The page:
The monthly six and 12 months scores were than averaged. Next, we ranked the n managers from 1 for the best manager to n for the worst manager on the basis of these average results for all five equity regions defined by IPE individually. The top-performers overall for the asset category equities were the ones with the best average rankings (equally-weighted), based on our five regional analyses.
Via regression models, we tried to explain these return prediction result ranks using the following factors:
q Rank in assets under management (size);
q Rank in % of equities in total of assets under management (EQ%);
q Rank in % of equities in US, Europe, Japan, Asia and Emerging Markets respectively (as percentage of firm assets under management: US%, EUR%, JAP%, ASIA% and EM%);
q Rank in return of the equity strategy views for the other equity country/region and total views (RETUS, RETEU, RETJAP, RETASIA, RETUK, RETTOT) so as to test if there are links between prediction results in the various regions.
We also incorporated two dummy variables, one for the country (country) and one for the style (style) .
The transformation into ranking variables helped us solve problems related to non-normal distribution of some variables. This was especially a problem for the skewed assets under management variables. It did not apply to the dummy variables for country (US = 1 and Others = 0) and style (Quantative/Structured = 1, fundamental/micro = 0, mix = 0.5).
We extracted the information on these variables from IPE’s July/August supplement issue of the Top 400 Asset Managers and their corporate website. The equities indexes we used come from MSCI. Both univariate and multivariate regressions were used to detect patterns in the score and to distinguish between good, mediocre and bad managers.
In general, we can conclude that the 59 managers do add value, albeit quite modest (0.29% over period of more than seven years). This figure was considerably higher when adding the managers we omitted earlier (those with approximately two years of history): 1.83%. Most markets were in a steady, upward trend in 2004 and 2005, and most managers have been (correctly) optimistic in the last two years.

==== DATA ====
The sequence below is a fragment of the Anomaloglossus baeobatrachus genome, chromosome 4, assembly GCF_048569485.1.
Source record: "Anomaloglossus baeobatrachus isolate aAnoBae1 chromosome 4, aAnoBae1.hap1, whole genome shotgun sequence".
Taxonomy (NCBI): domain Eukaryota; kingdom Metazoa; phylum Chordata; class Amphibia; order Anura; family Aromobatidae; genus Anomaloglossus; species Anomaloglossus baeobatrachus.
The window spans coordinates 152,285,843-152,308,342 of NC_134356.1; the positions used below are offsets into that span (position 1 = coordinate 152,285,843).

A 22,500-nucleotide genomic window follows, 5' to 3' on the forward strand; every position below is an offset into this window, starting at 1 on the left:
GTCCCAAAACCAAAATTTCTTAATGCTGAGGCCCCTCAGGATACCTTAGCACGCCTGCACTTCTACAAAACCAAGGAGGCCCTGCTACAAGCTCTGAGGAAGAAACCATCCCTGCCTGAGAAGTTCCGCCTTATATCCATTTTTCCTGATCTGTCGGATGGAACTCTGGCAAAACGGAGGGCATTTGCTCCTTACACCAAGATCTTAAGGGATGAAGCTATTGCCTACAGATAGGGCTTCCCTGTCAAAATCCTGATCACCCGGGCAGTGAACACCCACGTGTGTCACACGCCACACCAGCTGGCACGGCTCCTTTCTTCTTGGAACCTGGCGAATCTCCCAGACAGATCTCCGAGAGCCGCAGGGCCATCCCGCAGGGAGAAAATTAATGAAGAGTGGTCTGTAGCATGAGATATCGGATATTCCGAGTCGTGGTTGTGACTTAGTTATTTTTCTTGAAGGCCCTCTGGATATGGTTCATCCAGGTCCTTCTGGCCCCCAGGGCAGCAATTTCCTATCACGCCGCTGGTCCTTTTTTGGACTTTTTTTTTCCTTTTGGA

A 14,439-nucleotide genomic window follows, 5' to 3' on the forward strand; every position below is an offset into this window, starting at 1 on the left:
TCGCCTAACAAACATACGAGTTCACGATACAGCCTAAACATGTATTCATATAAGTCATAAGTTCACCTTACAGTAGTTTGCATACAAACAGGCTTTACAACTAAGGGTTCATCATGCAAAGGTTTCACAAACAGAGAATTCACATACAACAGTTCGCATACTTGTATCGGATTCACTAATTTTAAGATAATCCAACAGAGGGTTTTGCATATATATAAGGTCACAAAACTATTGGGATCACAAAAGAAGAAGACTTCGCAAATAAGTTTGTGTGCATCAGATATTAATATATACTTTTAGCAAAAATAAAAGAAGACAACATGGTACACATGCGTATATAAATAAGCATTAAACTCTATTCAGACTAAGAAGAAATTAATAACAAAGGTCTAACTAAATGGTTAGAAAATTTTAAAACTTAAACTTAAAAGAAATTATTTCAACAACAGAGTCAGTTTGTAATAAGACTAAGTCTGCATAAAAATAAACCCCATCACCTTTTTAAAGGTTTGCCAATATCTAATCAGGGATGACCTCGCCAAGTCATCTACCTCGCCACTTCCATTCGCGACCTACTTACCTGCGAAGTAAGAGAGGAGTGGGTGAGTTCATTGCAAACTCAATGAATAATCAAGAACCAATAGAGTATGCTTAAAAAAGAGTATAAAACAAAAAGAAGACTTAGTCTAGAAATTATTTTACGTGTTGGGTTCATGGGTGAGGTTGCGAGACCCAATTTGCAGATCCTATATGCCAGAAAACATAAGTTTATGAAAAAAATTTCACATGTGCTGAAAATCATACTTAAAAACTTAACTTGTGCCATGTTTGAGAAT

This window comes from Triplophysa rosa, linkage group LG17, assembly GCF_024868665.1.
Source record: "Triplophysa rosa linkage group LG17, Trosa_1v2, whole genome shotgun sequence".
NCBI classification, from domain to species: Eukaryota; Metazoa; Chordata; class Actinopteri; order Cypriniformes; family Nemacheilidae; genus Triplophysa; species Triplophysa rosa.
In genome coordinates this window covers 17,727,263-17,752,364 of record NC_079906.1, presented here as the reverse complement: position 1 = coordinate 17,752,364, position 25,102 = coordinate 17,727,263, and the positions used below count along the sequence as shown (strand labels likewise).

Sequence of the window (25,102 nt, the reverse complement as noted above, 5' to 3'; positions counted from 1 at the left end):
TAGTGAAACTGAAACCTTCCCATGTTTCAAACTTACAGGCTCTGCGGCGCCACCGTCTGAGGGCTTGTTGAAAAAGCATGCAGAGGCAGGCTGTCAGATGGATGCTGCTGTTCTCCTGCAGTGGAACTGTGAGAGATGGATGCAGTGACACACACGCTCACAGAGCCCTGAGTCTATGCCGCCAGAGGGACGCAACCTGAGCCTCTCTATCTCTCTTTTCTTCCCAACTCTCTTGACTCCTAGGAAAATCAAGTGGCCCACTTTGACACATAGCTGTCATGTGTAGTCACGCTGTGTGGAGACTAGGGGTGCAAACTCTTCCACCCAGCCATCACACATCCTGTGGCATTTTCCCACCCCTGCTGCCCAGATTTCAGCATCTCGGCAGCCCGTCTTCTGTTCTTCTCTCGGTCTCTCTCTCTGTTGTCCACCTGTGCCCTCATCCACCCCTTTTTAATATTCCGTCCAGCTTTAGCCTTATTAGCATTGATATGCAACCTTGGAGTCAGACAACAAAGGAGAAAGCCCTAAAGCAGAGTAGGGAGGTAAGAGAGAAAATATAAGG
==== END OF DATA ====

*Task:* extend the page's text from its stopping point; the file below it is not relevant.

Certain managers were able to add a lot of value, while others performed quite badly; we also find that the top 10 per region differ substantially. There seemed to be a dichotomy between the US, UK and Europe on the one hand and Japan/Asia and emerging markets on the other. The ten best managers (on average, with at least seven year track record) are shown in table 1.
Results of univariate regressions
In table 2 the results are shown for univariate regressions. The first thing we can conclude from this is that SIZE is not really an issue to determine the score within a univariate framework, perhaps with the exception of Japan where we see something of a ‘boutique effect’. Another thing that is apparent in a univariate setting is that the %EQ (the percentage of equities of the total assets under management) is a negative factor, except for the UK. This means that relatively more equities under management leads to poorer results, so specialising on equities is not really beneficial, even when deriving views on this asset class itself. Apparently, the valuation of the average equity market has a level of complexity that demands a broad multivariate analysis that also takes into account other asset markets within and outside the country.
The univariate regression also proved that the COUNTRY effect was not significant, which may contradict the adage that Americans tend to be better asset managers. This could be attributed to a relatively small number of American houses. From our research we cannot conclude that Americans are better asset managers; nor can we say that Europeans are worse. It is known that many American specialist boutiques have good managers and strategists. These are not included in the list, whereas the best of the smaller European houses are in the list.